Cardiac involvement is a major cause of mortality in sarcoidosis. In the past many have been diagnosed on autopsy suggesting that sudden death is a common cause of mortality in CS. Others have been diagnosed in an explanted heart. The real prevalence of CS, of cardiac involvement in cases of systemic sarcoidosis and the presence of extracardiac involvement among those diagnosed as isolated CS varied between series and depends on various inclusion bias as well as the stringency of diagnostic criteria. Isolated CS  requires demonstration of typical histological findings in myocardial tissue (1). Because of various problems of this technique including low sensitivity (20-30%) this crucial diagnosis may be missed. Kandolin et al adopted a protocol to collect up to 12 biopsy samples under echo guidance (2). Of 72 patients with unexplained AV block they diagnosed CS in 14 (19%) and 9 of those had isolated CS (3).

Biomarkers and markers of systemic inflammation are also less useful in isolated CS.  There appears to be a role for high sensitivity troponins and BNP in diagnosis and activity monitoring in CS but their value requires further validation (1).

The JSSOG adopted the following algorithm to diagnose CS in the presence of extracardiac disease. Two major or 1 major + 2 minor of both clinical and imaging criteria are required:



Advanced AVB or sustained VT ECG abnormalities:
BBB, NSVT, multiple VPCs, Q waves, axis deviation
FGS uptake on PET Positive Galium scintigraphy
Local LV thinning +DGE on CMR
LVEF < 50% or wall thinning Granuloma on biopsy Fibrosis or mononuclear infiltrate on biopsy


It is important to note that many patients with extracardiac sarcoidosis have an asympthomatic cardiac involvement while other have a minor involvement which does not satisfy the above criteria. For example, in the study by Nagao et al (4) of 274 patients diagnosed with extracardiac sarcoidosis 10 had cardiac involvement at baseline evaluation and another 37 developed it in the course of the first year of follow up. Among the remaining 227 with no cardiac manifestations, 25% still had ECG abnormalities and those were associated a markedly increased event rate (23.8 vs 1.5 per 1000 person*years).

The algorythm for diagnosing isolated CS requires high index of suspicion, ruling out coronary artery disease, other forms of myocarditis and then searching for systemic granulomatuous disease (1). While  endomyocardial biopsy remains a gold standard, certain imaging results (such as interventricular septal wall thinning to less than 4 mm) are highly specific to cardiac sarcoidosis.

CS is an indication for immunosuppressive therapy although the threshold for initiating therapy for minor cardiac abnormalities is not established. Most experts start with Prednisone 40 mg/day and attempt to taper down to 10 mg/day and below within 6 months. There is no concensus how to use immunomodulators for steroid sparing and whether/when to discontinue completely the steroids. There are no established guidelines  how to monitor the disease activity in the heart during tapering and discontinuation of therapy (5). The paper of the month (6) does not specify if there were differences in outcome between patients who were on permanent steroids compared to those who discontinued. While many are entusiastic about primary prevention ICD in patients with CS (54% of the patients reported in the paper of the month received an ICD, most for primary prevention), there is no concensus on this topic. Noteworthy, while 20 subjects from 102 had a Sudden Death event, only 3 of 59 with ICD had a discharge for VF during a rather lengthy follow up (6). Other 15 had a therapy for VT which was (correctly) disregarded as an endpoint. It remains to be found out to what extent the risk of arrhythmia is reduced by immunosuppressive therapy and in which subgroups.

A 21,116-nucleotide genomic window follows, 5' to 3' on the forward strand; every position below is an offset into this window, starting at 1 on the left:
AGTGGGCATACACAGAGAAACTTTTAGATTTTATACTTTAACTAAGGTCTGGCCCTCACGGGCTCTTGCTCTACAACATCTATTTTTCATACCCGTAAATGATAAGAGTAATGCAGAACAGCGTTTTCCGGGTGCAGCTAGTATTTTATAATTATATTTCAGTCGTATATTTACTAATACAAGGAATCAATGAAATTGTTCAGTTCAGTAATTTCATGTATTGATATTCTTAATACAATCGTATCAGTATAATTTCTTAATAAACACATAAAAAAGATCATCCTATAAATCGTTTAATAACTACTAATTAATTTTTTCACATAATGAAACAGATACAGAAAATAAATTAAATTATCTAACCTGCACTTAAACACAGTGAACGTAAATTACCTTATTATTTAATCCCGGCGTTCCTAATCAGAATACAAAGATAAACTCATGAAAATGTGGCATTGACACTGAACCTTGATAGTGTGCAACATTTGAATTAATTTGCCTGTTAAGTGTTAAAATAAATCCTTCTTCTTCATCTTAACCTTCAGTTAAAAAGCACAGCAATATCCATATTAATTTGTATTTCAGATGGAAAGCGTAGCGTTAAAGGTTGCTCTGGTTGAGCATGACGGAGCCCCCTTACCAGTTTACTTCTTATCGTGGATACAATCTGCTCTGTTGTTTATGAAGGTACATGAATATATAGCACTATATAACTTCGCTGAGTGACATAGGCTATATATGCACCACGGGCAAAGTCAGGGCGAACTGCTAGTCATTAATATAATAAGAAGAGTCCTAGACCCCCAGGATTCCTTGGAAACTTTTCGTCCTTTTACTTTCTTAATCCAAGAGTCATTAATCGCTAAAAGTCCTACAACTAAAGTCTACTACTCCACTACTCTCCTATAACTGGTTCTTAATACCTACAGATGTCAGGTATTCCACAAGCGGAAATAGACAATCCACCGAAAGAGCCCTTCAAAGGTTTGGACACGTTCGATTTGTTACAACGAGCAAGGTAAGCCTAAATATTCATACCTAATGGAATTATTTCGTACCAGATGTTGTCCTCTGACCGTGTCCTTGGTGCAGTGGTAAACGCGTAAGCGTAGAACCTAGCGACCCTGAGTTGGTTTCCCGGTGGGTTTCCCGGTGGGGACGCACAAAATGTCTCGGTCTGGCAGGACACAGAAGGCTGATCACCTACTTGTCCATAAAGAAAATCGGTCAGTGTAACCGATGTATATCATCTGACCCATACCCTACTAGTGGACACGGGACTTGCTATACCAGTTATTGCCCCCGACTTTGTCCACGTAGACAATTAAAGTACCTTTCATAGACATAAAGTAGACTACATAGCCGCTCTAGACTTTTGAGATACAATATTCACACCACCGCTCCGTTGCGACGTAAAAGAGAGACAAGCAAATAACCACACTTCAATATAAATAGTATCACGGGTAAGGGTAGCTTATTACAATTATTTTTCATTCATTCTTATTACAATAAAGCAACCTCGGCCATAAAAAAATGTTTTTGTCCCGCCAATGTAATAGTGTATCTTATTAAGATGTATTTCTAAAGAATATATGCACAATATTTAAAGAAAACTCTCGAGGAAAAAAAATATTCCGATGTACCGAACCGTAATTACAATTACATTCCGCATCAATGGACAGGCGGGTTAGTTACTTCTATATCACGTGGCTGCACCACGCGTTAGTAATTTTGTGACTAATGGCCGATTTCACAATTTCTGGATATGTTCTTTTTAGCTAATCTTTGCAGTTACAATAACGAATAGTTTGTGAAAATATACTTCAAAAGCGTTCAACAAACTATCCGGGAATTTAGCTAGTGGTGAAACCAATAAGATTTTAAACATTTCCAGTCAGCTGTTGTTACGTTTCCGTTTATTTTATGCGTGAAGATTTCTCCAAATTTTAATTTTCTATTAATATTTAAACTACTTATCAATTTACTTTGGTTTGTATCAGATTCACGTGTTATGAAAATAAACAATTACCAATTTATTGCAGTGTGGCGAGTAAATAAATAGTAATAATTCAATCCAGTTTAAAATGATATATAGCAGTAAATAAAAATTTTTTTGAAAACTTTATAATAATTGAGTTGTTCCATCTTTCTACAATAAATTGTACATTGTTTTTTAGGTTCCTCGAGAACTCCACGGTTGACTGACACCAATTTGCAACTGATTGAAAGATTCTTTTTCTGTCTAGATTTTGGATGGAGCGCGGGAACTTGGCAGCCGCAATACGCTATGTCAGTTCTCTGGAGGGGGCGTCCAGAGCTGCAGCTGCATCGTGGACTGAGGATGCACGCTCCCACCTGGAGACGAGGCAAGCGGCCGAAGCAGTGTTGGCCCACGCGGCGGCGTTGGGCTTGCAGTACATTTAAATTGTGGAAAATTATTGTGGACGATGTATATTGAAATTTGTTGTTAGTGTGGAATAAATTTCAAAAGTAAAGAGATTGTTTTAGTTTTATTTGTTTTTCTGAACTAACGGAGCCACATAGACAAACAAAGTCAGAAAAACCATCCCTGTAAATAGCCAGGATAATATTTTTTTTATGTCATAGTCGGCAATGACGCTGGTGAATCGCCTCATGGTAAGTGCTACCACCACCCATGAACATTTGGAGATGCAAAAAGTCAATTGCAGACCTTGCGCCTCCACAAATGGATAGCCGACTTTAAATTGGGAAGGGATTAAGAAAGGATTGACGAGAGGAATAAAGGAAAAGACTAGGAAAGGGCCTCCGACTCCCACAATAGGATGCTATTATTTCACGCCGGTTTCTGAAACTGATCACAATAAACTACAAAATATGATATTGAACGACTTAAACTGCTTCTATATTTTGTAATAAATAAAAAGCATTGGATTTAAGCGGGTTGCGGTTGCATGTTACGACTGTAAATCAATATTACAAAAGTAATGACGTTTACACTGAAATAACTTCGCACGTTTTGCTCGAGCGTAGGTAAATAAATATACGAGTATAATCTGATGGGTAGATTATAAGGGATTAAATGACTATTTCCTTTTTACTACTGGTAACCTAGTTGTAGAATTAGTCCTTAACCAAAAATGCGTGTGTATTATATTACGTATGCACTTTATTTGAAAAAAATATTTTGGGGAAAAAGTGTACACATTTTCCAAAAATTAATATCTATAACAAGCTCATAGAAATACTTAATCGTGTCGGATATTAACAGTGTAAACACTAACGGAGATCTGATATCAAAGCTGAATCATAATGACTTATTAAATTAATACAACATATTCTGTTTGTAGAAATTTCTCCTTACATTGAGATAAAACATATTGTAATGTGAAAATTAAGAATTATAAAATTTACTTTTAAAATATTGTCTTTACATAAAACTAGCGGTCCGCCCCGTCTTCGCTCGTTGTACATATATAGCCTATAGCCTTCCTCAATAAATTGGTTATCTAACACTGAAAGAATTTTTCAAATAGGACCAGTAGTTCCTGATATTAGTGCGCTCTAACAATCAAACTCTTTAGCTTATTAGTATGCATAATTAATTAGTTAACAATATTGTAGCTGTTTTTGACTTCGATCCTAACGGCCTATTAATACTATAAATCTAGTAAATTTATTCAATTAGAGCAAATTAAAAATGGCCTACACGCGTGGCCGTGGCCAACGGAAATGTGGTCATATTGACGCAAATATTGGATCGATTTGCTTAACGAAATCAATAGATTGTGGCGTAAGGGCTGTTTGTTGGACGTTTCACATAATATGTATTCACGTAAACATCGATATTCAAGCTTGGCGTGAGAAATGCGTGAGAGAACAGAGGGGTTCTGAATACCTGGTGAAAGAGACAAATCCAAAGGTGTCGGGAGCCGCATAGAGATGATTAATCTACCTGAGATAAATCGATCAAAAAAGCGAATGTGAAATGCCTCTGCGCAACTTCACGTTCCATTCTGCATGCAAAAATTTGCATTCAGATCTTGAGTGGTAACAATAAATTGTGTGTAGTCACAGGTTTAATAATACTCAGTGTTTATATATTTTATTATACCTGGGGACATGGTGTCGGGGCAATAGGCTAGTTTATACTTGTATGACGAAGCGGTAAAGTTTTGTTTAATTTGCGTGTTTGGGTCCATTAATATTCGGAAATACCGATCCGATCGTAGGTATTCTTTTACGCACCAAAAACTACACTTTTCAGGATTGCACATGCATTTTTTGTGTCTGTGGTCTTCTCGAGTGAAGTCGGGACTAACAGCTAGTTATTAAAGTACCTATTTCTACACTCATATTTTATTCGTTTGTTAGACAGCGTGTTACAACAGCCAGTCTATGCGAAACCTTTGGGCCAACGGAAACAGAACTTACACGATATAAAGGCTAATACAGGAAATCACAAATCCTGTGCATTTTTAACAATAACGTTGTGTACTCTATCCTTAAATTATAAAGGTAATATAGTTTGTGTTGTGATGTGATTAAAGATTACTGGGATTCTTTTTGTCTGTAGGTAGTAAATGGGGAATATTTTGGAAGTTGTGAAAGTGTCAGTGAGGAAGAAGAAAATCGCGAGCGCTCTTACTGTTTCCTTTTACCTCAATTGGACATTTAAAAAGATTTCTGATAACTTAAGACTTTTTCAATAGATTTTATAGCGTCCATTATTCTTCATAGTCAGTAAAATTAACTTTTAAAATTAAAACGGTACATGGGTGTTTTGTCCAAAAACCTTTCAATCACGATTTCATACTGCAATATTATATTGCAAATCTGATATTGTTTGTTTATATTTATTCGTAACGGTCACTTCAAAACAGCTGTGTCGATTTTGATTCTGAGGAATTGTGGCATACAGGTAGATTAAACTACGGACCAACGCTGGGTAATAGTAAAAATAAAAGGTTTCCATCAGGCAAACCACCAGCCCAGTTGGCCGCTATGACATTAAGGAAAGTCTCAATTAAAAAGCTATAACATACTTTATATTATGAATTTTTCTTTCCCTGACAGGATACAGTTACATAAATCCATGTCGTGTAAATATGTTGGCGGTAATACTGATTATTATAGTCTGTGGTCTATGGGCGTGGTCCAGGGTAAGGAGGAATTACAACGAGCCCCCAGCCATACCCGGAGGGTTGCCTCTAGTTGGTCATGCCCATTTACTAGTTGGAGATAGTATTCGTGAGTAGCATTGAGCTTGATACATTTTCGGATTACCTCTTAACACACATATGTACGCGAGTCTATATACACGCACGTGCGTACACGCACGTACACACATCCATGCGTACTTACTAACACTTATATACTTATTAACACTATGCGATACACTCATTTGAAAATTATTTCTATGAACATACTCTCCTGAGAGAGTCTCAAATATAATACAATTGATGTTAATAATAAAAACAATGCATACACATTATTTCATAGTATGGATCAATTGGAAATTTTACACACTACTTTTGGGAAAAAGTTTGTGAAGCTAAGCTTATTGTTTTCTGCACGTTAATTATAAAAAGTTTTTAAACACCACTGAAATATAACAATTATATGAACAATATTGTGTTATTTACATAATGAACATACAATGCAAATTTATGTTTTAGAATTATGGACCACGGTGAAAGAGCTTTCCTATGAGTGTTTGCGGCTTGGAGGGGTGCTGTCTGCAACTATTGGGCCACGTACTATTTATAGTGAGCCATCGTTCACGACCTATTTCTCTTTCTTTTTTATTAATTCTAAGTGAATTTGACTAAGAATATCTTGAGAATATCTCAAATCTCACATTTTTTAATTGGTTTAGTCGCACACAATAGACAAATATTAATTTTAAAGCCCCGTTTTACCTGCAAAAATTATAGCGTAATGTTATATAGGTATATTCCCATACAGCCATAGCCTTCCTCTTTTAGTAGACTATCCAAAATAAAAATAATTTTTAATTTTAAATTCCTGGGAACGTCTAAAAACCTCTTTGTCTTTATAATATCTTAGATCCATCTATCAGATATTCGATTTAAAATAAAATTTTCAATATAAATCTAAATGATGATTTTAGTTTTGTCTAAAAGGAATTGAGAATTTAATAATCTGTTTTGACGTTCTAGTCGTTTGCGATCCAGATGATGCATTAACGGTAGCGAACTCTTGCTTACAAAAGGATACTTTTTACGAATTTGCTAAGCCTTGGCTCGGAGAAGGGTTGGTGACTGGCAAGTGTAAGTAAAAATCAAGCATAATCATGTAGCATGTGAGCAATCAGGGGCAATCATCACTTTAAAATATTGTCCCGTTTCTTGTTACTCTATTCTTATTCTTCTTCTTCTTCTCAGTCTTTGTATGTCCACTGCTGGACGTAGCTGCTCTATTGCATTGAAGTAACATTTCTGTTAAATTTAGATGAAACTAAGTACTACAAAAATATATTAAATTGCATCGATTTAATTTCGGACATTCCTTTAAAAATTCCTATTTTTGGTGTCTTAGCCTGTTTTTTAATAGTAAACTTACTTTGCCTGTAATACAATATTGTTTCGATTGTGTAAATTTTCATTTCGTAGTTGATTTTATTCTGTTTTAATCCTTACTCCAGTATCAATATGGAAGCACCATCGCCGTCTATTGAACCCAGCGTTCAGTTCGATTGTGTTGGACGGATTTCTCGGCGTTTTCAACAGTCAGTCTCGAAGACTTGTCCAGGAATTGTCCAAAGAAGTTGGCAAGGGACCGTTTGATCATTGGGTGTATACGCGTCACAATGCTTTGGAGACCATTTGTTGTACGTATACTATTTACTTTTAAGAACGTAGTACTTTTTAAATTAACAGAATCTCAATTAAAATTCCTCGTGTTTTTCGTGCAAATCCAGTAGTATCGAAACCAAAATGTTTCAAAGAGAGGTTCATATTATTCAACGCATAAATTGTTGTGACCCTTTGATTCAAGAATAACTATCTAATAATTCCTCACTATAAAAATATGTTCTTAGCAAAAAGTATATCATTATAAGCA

ICDs are not without risk in subjects receving immunosuppresion and are associated with increased prevalence of inappropriate shocks due to atrial arrhythmia in CS (5).  There is a consensus on impanting a device in CS with LVEF ≤ 35% despite optimal medical therapy. Some recommend to use a DDD ICD once an indication for pacing is present although in such individuals an electrophysiological study may help with decision making.  Inducible VT in CS often responds well to radiofrequency ablation, what may sometimes be used to avoid device implantation. Finally, a wearable defibrillator (VEST) may be used as a bridge to decision in those cases where immunosuppression is given to improve LV function or then the long term of an ablation procedure needs to be accertained.


  1. Isobe M, Tezuka D, Isolated cardiac sarcoidosis: Clinical characteristics, diagnosis and treatment. International Journal of Cardiology 2015;182: 132–140.
  2. Kandolin R, Lehtonen J, Graner M, Schildt J, Salmenkivi K, Kivisto SM, Kupari M. Diagnosing isolated cardiac sarcoidosis, J. Intern. Med. 2011;270: 461–468.
  3. Kandolin R, Lehtonen J, Kupari M, Cardiac sarcoidosis and giant cell myocarditis as causes of atrioventricular block in young and middle-aged adults, Circ. Arrhythm. Electrophysiol. 2011;4: 303–309.
  4. Nagao S, Watanabe H, Sobue Y, Kodama M, Tanaka J, Tanabe N, Suzuki E, Narita I, Watanabe E, Aizawa Y, Minamino T. Electrocardiographic abnormalities and risk of developing cardiac events in extracardiac sarcoidosis. Int J Cardiol. 2015;189:1-5.
  5. Hamzeh  N, Steckman DA, Sauer WH, Judson MA. Pathophysiology and clinical management of cardiac sarcoidosis. Nat Rev Cardiol. 2015;12(5):278-88.
  6. Kandolin R, Lehtonen J, Airaksinen J, Vihinen T, Miettinen H, Ylitalo K, Kaikkonen K, Tuohinen S, Haataja P, Kerola T, Kokkonen J, Pelkonen M, Pietilä-Effati P, Utrianen S, Kupari M. Cardiac sarcoidosis: epidemiology, characteristics, and outcome over 25 years in a nationwide study. Circulation. 2015 Feb 17;131(7):624-32.

The content of this article reflects the personal opinion of the author/s and is not necessarily the official position of the European Society of Cardiology.